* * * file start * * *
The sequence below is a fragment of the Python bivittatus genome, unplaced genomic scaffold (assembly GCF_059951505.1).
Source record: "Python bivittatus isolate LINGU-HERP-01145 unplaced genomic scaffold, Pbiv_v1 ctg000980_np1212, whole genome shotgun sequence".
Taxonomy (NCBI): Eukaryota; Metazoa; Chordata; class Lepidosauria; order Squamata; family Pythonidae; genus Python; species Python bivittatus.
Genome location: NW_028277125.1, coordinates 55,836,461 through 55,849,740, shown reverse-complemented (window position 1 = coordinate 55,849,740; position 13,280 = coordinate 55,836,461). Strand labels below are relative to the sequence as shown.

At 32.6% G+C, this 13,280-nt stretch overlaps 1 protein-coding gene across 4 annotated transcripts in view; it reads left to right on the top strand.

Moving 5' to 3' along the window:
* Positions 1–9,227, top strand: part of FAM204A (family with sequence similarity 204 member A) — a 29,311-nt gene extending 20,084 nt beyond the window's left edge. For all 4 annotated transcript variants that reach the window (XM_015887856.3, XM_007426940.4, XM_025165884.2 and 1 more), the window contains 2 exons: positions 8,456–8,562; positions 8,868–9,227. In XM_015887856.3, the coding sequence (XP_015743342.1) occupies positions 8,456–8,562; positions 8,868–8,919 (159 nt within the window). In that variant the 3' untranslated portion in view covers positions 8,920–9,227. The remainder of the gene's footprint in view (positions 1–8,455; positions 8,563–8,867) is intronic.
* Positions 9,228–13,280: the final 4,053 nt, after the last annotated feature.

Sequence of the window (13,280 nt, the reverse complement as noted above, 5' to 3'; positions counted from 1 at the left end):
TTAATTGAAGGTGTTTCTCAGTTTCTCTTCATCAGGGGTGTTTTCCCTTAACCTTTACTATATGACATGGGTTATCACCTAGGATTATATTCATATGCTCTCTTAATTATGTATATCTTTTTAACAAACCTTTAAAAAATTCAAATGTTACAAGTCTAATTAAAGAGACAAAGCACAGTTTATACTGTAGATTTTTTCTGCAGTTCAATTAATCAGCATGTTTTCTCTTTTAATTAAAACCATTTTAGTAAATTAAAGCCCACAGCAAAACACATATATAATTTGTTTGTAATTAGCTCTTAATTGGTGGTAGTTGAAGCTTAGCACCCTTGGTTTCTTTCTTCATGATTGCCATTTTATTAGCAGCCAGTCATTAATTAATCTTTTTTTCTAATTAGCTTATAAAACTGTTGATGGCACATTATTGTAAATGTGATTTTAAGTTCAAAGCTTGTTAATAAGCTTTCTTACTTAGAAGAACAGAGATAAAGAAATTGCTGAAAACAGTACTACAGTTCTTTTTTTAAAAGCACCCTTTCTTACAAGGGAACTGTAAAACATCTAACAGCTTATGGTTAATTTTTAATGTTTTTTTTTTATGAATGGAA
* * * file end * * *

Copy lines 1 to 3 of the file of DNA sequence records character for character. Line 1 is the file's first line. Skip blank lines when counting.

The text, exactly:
The sequence below is a fragment of the Python bivittatus genome, unplaced genomic scaffold (assembly GCF_059951505.1).
Source record: "Python bivittatus isolate LINGU-HERP-01145 unplaced genomic scaffold, Pbiv_v1 ctg000980_np1212, whole genome shotgun sequence".
Taxonomy (NCBI): Eukaryota; Metazoa; Chordata; class Lepidosauria; order Squamata; family Pythonidae; genus Python; species Python bivittatus.